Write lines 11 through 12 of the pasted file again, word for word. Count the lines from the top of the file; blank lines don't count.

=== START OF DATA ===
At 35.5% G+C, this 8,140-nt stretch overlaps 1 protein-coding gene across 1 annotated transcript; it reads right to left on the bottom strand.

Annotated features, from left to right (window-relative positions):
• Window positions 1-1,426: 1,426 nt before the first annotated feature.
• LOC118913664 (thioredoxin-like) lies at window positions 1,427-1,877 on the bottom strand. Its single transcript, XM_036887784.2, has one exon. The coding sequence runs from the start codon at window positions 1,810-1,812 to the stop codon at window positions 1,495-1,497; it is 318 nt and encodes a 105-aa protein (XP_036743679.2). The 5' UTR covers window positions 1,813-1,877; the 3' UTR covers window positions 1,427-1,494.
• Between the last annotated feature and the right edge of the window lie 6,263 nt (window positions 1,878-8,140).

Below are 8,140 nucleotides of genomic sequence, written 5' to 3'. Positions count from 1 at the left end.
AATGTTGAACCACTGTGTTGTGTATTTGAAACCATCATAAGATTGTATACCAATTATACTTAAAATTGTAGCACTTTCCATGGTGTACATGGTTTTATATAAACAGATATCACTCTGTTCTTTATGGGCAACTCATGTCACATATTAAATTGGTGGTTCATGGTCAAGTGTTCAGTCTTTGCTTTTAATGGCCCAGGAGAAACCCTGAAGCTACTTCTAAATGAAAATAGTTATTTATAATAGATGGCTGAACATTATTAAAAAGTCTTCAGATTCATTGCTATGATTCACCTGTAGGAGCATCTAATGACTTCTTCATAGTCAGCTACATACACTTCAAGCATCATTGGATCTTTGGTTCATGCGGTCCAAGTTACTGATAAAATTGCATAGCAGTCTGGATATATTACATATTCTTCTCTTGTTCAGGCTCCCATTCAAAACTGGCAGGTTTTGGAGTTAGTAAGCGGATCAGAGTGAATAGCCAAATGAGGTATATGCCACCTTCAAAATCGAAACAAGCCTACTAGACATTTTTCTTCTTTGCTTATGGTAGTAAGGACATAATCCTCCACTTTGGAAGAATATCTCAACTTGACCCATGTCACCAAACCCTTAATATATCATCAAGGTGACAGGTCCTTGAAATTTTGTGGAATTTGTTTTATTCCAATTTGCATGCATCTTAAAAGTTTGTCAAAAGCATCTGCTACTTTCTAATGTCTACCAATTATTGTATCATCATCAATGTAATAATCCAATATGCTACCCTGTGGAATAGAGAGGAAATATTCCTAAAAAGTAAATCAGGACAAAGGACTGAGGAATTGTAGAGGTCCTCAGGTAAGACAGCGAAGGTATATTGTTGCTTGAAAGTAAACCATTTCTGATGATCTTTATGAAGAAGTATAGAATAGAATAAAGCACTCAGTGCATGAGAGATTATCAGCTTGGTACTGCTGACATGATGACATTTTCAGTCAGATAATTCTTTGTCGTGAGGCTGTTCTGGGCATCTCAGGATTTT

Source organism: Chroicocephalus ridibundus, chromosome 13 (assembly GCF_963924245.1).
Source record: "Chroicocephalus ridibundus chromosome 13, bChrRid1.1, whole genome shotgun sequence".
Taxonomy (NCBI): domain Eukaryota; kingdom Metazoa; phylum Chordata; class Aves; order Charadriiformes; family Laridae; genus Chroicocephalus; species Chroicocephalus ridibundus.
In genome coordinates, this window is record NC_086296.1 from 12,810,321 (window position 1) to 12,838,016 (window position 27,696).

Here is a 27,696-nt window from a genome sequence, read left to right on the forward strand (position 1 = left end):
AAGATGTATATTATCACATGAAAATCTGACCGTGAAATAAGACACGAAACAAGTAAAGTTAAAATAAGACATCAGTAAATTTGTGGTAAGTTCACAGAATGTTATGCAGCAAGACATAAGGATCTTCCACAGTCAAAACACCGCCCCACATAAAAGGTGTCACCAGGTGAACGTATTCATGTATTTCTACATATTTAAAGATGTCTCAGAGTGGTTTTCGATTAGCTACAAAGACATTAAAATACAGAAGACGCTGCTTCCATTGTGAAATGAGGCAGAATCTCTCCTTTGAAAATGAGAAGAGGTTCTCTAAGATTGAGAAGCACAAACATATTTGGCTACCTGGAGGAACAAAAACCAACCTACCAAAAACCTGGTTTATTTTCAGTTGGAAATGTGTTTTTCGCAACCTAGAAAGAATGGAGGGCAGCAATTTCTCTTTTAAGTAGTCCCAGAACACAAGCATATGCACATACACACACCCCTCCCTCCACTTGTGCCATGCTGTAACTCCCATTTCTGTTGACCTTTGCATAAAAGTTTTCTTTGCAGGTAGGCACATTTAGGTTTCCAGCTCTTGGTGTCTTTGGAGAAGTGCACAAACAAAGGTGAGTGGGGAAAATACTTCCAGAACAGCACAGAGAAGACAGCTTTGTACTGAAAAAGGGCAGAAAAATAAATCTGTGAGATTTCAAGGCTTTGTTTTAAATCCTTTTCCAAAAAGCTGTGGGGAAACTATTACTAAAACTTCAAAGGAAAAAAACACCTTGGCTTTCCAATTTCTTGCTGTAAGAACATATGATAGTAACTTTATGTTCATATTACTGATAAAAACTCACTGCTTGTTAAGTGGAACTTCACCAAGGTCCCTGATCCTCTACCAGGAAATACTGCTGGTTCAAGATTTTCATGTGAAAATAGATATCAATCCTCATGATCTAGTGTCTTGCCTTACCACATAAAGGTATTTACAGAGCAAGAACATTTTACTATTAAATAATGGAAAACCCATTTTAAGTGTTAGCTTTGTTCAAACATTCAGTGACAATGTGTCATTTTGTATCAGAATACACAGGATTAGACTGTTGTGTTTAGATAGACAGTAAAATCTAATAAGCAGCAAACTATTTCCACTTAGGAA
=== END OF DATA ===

In genome coordinates, this window is record NC_086296.1 from 12,810,321 (window position 1) to 12,838,016 (window position 27,696).

Here is a 27,696-nt window from a genome sequence, read left to right on the forward strand (position 1 = left end):